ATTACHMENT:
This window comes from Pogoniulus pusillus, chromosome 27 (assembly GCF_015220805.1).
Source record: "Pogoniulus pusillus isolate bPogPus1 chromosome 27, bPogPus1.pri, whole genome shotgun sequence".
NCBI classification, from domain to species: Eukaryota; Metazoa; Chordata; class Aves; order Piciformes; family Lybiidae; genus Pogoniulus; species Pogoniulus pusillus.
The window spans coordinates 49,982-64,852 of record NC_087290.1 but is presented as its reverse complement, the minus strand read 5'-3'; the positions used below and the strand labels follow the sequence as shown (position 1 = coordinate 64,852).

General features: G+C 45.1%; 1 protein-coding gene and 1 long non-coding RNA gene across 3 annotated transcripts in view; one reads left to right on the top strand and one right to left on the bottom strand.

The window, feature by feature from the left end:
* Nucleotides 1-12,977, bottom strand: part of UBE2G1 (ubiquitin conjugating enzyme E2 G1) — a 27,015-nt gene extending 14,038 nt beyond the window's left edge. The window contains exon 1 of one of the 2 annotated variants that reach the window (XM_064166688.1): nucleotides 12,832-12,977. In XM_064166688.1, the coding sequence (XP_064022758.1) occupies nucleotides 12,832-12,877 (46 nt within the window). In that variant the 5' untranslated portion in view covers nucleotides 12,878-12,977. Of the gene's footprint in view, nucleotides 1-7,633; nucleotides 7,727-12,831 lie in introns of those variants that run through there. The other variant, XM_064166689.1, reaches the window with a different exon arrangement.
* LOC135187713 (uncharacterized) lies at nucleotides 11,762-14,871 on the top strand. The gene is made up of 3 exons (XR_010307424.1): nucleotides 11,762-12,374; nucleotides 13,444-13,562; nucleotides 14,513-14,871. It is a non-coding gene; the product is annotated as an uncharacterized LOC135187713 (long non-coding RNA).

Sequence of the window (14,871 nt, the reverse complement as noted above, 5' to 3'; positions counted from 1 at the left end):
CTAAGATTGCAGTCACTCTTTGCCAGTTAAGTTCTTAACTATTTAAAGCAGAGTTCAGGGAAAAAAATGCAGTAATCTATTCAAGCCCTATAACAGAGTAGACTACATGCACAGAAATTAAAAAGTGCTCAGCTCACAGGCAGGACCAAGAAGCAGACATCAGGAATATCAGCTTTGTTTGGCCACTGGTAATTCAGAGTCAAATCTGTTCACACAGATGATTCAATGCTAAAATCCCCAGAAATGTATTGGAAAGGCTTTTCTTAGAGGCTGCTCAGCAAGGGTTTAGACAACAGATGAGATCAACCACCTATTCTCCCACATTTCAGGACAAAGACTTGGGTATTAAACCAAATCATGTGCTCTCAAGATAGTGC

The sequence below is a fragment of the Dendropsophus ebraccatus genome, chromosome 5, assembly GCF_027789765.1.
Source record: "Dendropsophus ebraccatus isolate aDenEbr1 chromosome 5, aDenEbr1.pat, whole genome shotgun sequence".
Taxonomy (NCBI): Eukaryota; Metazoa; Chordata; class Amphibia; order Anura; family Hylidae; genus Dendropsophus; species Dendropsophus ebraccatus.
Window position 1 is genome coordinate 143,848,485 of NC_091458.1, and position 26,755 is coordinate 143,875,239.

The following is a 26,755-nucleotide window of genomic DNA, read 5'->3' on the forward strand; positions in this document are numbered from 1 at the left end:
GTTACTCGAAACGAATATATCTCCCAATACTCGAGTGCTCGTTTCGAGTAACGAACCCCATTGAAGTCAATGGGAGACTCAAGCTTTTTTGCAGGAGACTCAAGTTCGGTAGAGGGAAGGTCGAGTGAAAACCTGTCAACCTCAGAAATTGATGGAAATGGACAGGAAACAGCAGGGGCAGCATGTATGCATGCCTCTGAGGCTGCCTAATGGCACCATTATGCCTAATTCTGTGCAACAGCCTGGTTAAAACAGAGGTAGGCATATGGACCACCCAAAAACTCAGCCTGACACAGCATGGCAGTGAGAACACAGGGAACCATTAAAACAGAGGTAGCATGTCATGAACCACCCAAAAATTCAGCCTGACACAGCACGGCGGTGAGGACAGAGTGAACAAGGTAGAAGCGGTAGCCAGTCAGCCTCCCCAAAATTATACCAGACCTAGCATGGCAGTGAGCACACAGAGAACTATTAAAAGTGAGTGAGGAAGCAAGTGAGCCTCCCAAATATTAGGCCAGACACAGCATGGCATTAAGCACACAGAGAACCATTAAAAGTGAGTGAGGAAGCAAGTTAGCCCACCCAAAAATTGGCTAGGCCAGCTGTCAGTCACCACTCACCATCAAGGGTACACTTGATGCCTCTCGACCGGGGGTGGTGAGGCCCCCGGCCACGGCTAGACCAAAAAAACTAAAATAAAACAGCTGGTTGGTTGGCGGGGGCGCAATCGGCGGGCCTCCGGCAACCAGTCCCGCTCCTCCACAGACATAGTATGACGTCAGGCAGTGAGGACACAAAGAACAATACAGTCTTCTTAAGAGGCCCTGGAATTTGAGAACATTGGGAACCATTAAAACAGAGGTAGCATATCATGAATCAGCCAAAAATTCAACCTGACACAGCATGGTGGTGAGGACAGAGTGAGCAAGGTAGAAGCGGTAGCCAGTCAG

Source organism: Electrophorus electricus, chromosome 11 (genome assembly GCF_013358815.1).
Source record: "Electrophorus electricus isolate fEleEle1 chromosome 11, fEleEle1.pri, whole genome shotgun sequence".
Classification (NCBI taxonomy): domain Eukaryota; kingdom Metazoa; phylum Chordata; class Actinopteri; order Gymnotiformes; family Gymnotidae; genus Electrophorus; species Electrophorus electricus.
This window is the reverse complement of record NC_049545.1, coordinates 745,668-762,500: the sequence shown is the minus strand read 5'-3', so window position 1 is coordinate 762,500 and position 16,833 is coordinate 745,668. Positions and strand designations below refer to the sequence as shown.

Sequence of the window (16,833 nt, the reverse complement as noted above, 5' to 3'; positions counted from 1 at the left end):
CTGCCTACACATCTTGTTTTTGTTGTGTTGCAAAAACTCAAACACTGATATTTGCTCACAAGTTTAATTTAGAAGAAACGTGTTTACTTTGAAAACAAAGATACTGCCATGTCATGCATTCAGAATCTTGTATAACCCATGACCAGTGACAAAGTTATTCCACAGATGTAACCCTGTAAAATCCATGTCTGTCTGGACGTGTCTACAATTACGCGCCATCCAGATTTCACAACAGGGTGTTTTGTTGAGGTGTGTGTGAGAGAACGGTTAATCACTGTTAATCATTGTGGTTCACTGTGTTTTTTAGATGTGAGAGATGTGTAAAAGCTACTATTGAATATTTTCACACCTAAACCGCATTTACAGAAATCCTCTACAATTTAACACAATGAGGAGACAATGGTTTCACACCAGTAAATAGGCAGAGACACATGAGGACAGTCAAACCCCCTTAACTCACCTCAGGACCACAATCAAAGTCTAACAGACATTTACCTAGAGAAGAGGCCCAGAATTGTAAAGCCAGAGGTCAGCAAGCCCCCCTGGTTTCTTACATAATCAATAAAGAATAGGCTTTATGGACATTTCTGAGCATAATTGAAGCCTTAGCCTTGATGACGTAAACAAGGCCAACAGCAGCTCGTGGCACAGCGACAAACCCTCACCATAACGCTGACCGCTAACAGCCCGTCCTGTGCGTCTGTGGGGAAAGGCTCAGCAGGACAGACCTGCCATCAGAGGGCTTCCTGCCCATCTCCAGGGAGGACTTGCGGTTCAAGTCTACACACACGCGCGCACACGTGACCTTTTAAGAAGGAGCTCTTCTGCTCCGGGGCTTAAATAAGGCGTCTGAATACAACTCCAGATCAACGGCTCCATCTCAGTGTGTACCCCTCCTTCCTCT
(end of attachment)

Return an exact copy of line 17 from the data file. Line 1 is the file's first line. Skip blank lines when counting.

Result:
Source organism: Electrophorus electricus, chromosome 11 (genome assembly GCF_013358815.1).